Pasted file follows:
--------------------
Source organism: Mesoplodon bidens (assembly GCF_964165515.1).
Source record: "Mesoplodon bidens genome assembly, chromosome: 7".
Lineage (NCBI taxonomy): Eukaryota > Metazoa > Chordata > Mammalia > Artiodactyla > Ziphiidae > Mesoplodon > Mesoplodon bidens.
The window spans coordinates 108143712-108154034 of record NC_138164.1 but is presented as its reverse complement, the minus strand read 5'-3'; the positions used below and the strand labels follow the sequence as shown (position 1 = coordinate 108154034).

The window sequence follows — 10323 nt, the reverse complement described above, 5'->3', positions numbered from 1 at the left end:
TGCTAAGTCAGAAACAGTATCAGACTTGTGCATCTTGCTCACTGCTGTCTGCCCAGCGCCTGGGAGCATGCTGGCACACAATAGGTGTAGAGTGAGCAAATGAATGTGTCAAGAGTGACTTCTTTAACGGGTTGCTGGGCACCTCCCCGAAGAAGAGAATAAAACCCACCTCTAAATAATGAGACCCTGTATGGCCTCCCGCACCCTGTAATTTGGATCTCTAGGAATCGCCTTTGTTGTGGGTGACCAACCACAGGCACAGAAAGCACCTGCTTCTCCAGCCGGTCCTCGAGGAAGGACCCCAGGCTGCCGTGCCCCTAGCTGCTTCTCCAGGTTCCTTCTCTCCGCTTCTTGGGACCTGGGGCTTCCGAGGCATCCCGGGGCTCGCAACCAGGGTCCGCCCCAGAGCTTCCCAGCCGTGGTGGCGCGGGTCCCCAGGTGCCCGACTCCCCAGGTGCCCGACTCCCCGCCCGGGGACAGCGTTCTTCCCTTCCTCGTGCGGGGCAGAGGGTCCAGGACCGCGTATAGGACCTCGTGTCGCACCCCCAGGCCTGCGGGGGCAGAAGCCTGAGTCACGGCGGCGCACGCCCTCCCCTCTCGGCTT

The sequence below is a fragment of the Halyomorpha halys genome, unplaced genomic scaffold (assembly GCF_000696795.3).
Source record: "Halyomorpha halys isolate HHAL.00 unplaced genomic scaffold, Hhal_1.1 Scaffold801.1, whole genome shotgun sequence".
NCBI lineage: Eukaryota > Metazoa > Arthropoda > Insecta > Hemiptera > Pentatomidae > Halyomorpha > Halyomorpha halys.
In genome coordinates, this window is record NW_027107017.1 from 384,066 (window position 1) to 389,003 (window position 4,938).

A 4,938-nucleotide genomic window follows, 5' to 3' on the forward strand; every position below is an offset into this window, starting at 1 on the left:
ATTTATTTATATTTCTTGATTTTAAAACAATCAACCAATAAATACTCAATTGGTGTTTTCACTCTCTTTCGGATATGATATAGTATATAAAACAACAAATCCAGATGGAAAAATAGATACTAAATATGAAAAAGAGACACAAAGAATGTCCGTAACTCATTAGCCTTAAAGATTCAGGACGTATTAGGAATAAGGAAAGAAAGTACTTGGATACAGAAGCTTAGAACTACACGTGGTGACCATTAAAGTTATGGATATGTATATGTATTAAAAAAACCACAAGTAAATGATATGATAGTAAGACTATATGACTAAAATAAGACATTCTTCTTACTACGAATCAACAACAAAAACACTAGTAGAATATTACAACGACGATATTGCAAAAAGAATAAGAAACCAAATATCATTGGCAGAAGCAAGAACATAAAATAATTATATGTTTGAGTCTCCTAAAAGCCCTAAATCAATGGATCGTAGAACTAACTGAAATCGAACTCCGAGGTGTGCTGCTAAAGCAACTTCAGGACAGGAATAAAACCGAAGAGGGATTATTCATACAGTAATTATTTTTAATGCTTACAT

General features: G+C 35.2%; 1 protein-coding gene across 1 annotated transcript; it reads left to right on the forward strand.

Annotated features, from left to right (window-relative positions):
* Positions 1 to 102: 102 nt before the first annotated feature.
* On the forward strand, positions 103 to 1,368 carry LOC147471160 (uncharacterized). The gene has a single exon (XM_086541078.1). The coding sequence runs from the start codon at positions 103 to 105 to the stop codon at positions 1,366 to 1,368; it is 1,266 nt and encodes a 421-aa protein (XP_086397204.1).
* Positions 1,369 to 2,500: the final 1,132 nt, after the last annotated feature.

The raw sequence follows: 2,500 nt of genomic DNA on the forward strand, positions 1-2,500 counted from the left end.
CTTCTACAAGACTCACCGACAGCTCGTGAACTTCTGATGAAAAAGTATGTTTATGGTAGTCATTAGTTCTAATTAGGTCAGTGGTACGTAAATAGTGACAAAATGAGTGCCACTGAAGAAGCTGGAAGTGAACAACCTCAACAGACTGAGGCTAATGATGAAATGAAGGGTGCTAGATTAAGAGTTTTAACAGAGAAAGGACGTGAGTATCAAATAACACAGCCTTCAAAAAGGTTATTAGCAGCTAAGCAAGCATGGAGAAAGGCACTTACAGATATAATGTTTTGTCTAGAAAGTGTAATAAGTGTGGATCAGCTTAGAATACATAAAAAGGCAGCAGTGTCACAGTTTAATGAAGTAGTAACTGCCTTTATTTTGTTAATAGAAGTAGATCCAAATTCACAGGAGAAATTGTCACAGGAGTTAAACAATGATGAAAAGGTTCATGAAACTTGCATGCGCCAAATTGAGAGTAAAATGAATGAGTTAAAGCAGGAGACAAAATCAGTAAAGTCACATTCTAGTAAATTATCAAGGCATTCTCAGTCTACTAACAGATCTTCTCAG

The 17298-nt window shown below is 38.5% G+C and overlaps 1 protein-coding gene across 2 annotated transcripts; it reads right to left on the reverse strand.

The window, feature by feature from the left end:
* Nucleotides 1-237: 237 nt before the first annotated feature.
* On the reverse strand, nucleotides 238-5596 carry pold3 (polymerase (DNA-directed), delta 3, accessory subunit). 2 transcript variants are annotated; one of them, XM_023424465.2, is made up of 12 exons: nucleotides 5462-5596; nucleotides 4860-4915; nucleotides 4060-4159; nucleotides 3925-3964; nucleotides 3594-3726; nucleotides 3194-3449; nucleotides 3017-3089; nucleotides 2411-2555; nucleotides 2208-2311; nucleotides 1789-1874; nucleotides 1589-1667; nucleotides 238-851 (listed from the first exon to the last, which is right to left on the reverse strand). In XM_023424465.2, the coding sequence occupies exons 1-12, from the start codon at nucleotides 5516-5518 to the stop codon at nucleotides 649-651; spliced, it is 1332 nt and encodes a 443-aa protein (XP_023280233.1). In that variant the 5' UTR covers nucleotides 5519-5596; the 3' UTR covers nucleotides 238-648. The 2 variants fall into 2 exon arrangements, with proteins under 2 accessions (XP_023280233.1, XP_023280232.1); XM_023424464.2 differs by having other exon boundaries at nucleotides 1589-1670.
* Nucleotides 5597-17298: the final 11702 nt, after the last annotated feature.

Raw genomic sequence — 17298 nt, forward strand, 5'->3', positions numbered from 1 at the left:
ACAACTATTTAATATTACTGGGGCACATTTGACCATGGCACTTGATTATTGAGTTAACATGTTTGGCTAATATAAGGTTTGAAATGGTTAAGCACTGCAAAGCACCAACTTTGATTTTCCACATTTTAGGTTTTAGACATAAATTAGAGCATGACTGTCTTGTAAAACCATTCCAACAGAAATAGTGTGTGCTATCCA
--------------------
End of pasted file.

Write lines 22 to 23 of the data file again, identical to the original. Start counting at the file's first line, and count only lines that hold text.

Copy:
* Nucleotides 1-237: 237 nt before the first annotated feature.
* On the reverse strand, nucleotides 238-5596 carry pold3 (polymerase (DNA-directed), delta 3, accessory subunit). 2 transcript variants are annotated; one of them, XM_023424465.2, is made up of 12 exons: nucleotides 5462-5596; nucleotides 4860-4915; nucleotides 4060-4159; nucleotides 3925-3964; nucleotides 3594-3726; nucleotides 3194-3449; nucleotides 3017-3089; nucleotides 2411-2555; nucleotides 2208-2311; nucleotides 1789-1874; nucleotides 1589-1667; nucleotides 238-851 (listed from the first exon to the last, which is right to left on the reverse strand). In XM_023424465.2, the coding sequence occupies exons 1-12, from the start codon at nucleotides 5516-5518 to the stop codon at nucleotides 649-651; spliced, it is 1332 nt and encodes a 443-aa protein (XP_023280233.1). In that variant the 5' UTR covers nucleotides 5519-5596; the 3' UTR covers nucleotides 238-648. The 2 variants fall into 2 exon arrangements, with proteins under 2 accessions (XP_023280233.1, XP_023280232.1); XM_023424464.2 differs by having other exon boundaries at nucleotides 1589-1670.